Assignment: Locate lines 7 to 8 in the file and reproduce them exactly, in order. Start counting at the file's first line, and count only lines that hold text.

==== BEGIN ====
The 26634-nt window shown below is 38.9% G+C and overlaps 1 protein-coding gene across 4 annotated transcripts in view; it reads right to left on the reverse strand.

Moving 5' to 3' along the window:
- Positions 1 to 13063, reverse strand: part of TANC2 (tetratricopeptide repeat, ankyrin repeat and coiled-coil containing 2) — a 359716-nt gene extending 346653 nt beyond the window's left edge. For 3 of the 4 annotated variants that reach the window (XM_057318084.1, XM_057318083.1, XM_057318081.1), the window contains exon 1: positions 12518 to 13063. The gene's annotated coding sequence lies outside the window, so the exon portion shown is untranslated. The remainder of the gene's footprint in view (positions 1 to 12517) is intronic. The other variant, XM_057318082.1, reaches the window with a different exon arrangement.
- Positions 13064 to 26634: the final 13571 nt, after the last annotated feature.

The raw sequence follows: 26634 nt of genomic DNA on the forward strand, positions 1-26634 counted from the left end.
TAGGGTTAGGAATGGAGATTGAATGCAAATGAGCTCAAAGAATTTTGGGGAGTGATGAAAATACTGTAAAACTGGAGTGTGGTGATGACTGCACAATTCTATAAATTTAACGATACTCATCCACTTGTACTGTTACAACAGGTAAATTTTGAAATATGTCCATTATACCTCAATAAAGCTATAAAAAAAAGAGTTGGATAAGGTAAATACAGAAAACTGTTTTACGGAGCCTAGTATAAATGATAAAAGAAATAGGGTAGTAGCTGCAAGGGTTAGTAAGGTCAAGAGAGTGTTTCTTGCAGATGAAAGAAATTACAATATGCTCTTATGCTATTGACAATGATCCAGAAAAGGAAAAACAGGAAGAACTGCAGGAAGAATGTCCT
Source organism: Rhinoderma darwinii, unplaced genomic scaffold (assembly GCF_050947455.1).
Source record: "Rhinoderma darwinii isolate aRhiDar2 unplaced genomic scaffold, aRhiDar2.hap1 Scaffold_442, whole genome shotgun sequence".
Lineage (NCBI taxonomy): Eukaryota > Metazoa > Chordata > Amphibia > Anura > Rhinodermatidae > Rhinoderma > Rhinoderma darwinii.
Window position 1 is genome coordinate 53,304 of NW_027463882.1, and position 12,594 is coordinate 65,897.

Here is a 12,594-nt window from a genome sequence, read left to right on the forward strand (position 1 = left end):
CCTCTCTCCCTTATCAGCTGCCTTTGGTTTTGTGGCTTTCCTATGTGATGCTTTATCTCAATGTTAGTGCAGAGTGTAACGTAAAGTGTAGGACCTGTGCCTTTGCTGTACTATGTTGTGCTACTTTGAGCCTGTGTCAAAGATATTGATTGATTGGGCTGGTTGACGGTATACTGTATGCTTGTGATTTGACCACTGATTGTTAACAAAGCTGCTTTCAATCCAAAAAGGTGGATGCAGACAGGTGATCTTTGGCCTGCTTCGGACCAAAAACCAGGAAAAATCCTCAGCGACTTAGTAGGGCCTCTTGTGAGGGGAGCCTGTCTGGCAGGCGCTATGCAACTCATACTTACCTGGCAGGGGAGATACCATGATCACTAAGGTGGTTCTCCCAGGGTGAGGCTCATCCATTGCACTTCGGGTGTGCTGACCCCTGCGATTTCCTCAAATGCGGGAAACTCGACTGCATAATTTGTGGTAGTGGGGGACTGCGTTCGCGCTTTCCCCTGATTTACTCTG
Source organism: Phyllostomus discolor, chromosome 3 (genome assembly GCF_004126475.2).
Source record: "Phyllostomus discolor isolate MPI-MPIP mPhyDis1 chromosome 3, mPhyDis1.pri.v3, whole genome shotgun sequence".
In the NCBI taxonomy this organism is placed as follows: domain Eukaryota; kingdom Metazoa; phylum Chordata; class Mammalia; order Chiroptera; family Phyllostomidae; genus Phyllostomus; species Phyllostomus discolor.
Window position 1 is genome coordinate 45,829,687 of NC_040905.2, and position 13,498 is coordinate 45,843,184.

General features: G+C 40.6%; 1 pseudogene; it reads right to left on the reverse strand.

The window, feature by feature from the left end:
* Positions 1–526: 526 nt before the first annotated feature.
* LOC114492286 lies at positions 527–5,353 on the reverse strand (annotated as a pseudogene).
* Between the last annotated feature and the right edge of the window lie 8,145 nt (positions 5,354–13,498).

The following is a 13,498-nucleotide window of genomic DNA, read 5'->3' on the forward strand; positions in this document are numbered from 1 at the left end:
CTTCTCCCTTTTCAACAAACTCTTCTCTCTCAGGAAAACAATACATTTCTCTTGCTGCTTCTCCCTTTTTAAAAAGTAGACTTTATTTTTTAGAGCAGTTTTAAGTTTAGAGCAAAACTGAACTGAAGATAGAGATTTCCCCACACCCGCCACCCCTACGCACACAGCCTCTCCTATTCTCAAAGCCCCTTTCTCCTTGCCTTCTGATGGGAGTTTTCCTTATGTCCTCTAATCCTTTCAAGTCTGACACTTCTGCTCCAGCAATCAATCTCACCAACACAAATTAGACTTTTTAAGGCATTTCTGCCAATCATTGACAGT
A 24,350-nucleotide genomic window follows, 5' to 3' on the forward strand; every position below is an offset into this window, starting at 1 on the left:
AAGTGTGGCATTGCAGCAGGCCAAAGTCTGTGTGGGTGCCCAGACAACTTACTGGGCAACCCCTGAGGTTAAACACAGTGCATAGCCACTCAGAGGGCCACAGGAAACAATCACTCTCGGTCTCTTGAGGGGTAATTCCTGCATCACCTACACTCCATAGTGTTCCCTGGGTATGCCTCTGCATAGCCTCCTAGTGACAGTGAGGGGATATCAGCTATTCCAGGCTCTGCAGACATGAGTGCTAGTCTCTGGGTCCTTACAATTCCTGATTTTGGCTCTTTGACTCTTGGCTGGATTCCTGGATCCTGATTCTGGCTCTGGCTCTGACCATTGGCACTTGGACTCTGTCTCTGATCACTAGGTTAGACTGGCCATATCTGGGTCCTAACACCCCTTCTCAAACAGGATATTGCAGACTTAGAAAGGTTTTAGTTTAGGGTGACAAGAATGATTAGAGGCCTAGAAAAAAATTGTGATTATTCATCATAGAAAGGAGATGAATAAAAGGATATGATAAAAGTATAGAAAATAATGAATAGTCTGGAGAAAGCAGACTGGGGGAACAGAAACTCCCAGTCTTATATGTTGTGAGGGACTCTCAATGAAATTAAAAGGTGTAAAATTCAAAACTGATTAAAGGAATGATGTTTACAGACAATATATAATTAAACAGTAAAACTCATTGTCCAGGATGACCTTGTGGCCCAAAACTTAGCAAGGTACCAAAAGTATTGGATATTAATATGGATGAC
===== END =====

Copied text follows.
Source organism: Rhinoderma darwinii, unplaced genomic scaffold (assembly GCF_050947455.1).
Source record: "Rhinoderma darwinii isolate aRhiDar2 unplaced genomic scaffold, aRhiDar2.hap1 Scaffold_442, whole genome shotgun sequence".